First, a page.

Laura Laing started making wine 5 gallons at a time in the basement of her Portland home back in 2006. Together, she and her husband Bryan continued honing their craft until they had what they call their "quarter-life crisis" in 2014. That's when they decided it was time to make their dream a reality. So they packed up their basket press and two daughters to move to a beautiful old farmhouse in Oregon wine country, where they now spend their days making elegant wines under their own Hazelfern Cellars label.
Laura joined me this month to chat more about her path to opening Hazelfern Cellars. Read on to find out what keeps Laura going when work feels hard, to learn how she handles wearing all the hats and so much more.
When did you decide to become an entrepreneur?
This is a cliché answer but it’s just part of who you are. I’ve really always been an entrepreneur – it was just circumstances that pointed me in the right direction. I love paving my own path and the journey of building this business is so invigorating on a day to day basis. I honestly feel pretty lucky.
What drew you to entrepreneurship over going a more traditional path?
The crossroads for me was when my second daughter was born. I had loved my job and I loved the challenge of climbing the “ladder.” But at the end of the day, I wanted to have the choice to be involved in my kids’ lives on my terms. It had become increasingly hard to handle the constant battle between feeling like I was failing at work and that same feeling at home. I knew it was time for a change. Life owning my own business is far from easy but for me I absolutely love that my daily schedule is prioritized by me and success is up to us.
How would you describe the work you do?
Wine – make it, serve it and drink it.
What does a day in your working life look like?
The gamut is vast from day to day. I’m dropping off kiddos at school, squeezing in some phone calls and emails, throwing a load of laundry in, prepping the tasting room for appointments, managing quickbooks, tending to the barrels, running errands, packaging wine for shipping, doing event planning, tilling the vineyard, facilitating and managing businesses and people to fill in the blanks of what we are not able to get done ourselves.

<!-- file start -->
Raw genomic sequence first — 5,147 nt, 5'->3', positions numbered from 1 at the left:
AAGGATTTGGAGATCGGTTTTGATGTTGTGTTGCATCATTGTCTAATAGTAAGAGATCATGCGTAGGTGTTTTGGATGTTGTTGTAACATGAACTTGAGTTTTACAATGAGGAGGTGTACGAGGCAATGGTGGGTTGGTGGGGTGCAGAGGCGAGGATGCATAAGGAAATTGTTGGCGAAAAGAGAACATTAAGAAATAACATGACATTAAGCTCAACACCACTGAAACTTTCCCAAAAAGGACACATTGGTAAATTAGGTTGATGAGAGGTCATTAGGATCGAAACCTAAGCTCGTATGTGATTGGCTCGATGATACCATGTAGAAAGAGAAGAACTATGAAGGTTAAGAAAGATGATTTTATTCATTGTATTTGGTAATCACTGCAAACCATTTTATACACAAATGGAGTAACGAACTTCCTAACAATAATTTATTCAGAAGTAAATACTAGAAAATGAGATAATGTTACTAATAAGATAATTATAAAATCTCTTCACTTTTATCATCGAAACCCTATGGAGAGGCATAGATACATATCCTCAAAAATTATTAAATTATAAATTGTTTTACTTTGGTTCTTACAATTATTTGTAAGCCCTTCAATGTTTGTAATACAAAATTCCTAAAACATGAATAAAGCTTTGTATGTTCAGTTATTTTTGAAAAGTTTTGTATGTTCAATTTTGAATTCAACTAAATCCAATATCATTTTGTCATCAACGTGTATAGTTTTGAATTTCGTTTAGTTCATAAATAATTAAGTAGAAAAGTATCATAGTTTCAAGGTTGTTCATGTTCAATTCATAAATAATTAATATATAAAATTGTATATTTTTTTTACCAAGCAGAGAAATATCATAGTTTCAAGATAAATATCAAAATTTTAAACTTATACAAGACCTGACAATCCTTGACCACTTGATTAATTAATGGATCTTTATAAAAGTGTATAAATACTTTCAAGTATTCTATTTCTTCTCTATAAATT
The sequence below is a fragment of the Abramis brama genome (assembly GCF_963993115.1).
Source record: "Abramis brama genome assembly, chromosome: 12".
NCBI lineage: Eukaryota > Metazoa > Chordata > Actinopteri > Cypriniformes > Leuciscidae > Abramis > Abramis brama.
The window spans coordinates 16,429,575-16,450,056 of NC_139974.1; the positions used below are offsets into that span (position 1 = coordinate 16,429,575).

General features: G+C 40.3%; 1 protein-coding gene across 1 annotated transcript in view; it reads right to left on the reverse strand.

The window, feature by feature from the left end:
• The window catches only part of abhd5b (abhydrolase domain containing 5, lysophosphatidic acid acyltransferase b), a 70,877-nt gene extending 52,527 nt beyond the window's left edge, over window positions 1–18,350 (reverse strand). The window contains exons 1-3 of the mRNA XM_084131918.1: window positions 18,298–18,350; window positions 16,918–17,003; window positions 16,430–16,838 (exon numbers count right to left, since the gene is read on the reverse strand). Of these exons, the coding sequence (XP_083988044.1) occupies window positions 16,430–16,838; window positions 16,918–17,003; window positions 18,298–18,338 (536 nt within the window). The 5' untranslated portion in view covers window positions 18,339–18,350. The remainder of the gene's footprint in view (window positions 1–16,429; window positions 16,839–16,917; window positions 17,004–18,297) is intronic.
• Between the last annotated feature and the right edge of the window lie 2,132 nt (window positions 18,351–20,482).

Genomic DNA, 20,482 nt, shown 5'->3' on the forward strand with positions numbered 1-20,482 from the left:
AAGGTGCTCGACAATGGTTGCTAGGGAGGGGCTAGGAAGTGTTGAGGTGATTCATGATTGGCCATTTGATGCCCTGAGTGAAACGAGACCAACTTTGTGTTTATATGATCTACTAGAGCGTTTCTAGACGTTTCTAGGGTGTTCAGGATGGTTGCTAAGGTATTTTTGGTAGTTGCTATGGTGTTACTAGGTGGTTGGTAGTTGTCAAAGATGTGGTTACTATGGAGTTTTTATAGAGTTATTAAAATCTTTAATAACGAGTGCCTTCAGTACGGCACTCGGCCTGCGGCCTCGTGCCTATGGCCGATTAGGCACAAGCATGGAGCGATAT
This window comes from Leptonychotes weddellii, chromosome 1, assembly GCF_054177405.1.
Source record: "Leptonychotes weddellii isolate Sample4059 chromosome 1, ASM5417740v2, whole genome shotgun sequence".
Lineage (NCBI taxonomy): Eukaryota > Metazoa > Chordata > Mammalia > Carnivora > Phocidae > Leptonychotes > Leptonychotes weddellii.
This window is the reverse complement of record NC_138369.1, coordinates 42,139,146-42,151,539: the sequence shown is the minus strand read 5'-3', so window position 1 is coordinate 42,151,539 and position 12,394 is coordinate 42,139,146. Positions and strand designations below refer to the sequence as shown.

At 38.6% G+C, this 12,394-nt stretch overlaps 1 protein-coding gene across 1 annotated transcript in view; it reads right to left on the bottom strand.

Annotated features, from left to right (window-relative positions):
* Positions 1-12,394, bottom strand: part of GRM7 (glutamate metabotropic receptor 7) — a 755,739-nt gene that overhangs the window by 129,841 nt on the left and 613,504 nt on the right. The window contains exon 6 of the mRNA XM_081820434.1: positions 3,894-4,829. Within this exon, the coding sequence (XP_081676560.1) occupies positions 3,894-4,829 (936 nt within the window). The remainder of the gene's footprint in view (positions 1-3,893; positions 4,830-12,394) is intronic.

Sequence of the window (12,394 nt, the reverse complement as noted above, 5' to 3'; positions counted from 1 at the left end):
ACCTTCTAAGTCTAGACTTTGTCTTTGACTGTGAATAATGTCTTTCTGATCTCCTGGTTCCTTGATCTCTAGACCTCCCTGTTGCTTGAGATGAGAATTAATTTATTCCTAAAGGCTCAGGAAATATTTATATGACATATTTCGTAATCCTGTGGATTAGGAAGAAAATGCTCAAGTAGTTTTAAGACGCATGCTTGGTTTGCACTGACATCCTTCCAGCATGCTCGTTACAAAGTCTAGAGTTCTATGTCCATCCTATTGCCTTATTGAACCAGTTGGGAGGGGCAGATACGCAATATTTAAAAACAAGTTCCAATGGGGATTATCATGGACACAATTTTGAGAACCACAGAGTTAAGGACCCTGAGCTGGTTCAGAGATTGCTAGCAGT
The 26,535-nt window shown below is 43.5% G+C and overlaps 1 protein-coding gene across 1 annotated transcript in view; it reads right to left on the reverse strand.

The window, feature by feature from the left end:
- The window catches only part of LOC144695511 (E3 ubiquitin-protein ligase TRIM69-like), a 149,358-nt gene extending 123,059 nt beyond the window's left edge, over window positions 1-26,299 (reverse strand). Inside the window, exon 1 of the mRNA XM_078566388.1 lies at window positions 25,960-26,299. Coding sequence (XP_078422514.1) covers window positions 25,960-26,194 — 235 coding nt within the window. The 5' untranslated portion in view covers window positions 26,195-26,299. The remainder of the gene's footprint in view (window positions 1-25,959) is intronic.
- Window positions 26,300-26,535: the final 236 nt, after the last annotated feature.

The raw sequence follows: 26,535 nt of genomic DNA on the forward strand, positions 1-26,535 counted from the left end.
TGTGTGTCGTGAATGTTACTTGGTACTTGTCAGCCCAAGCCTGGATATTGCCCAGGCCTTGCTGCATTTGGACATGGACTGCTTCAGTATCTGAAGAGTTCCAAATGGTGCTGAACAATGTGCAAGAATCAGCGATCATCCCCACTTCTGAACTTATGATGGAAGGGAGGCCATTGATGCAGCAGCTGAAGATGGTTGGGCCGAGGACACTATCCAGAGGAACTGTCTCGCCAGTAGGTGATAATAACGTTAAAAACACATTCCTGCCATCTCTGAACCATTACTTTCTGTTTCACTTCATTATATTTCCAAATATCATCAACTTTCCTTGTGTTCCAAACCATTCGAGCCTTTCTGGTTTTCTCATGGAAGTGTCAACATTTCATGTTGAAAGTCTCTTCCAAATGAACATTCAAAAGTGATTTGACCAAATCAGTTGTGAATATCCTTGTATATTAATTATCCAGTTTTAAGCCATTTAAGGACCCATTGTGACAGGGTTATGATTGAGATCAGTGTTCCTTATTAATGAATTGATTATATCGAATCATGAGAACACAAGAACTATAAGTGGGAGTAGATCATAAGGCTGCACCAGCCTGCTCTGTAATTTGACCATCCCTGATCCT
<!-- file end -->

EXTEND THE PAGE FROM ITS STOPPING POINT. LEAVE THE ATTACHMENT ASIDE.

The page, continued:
The list really varies from day to day. I’m still learning to identify and then ask and seek out help in key areas that are not moving my business forward. It’s a constant battle I think for any entrepreneur of thinking they can do it all.
What hats do you personally wear in your business and where do you have support from someone else?
What hats don’t I wear? I’m a firm believer that to own your own business you need to wear them all – maybe not for long but you need to know how to do all the disciplines needed to run your business. Then, you can quickly determine which hats do not benefit your business, meaning you need to think about who can do something better and more effectively or efficiently given that your time has a value. That said though, understanding each of the roles allows me to have a complete picture of my business and a deep understanding of how I got there.
What makes you uniquely suited to do the work you do?
It’s an interesting mash-up really. I spent 10 years in retail marketing and 10 years making wine. The combination of the two [careers] is really pretty unheard of in the wine industry. So I think, first and foremost, I understand consumer experience and what it means to create long-term relationships with people, which is 100 percent my focus each day. I want the people I meet to remember Hazelfern as being distinctively different. The other part of that equation is that we make extremely beautiful and elegant wines that we absolutely love to share with everyone who comes through our barn doors.
In those early days of business, what were your biggest challenges, real or self-imposed?